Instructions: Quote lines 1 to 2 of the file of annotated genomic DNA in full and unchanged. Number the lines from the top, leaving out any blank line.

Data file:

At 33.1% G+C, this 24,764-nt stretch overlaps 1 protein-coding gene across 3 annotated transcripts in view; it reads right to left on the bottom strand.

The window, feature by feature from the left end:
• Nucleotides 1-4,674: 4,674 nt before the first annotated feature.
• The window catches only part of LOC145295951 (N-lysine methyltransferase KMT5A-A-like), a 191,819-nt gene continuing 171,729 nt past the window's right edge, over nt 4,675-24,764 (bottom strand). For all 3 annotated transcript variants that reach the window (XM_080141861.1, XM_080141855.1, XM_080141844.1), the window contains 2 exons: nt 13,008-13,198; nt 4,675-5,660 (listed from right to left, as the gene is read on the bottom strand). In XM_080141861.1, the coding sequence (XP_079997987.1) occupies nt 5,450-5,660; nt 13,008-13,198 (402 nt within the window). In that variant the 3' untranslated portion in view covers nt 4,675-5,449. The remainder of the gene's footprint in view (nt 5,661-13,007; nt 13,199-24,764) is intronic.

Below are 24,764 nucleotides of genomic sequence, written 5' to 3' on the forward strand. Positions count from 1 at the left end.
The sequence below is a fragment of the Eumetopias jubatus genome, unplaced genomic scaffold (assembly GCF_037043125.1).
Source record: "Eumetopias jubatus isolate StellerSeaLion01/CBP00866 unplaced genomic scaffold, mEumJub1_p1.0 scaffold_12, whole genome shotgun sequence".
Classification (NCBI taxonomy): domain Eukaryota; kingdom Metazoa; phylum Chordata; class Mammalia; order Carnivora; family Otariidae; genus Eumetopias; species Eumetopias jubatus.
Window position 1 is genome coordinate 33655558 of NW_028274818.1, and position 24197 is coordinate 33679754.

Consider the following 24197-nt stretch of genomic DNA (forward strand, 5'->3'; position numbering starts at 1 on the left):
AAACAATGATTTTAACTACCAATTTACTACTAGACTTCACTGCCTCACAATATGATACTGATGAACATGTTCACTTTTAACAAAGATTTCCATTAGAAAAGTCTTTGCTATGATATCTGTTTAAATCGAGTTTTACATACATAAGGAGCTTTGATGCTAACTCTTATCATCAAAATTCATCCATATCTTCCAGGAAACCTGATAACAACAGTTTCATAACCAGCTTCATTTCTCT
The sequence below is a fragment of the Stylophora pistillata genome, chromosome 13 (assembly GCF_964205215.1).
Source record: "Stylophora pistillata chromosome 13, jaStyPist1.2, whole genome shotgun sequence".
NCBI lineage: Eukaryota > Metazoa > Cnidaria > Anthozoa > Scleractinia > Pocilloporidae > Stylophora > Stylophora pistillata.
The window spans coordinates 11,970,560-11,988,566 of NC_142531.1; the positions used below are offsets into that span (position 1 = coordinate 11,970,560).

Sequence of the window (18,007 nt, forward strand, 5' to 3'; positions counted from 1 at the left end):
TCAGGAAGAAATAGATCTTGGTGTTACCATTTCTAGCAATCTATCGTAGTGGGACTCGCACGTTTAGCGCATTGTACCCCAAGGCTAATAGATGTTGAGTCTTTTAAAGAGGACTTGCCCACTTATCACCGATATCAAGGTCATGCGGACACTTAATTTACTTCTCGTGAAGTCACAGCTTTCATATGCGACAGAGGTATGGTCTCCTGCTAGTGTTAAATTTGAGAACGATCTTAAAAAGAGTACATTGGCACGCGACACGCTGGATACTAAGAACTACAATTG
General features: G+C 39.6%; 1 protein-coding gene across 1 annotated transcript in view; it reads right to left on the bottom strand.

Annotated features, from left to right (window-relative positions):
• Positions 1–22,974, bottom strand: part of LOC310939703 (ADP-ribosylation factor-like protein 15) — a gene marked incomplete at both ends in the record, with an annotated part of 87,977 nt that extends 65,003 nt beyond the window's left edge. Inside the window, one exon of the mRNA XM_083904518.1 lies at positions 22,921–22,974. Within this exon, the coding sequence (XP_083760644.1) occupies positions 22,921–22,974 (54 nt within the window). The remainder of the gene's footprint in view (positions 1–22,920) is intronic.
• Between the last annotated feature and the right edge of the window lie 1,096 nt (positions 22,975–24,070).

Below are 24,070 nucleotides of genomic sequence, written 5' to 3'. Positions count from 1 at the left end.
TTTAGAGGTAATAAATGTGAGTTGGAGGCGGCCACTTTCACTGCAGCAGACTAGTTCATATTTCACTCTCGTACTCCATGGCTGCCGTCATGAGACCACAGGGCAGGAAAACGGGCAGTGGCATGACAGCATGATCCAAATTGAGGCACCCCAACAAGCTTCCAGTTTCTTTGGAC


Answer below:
At 33.1% G+C, this 24,764-nt stretch overlaps 1 protein-coding gene across 3 annotated transcripts in view; it reads right to left on the bottom strand.

The window, feature by feature from the left end: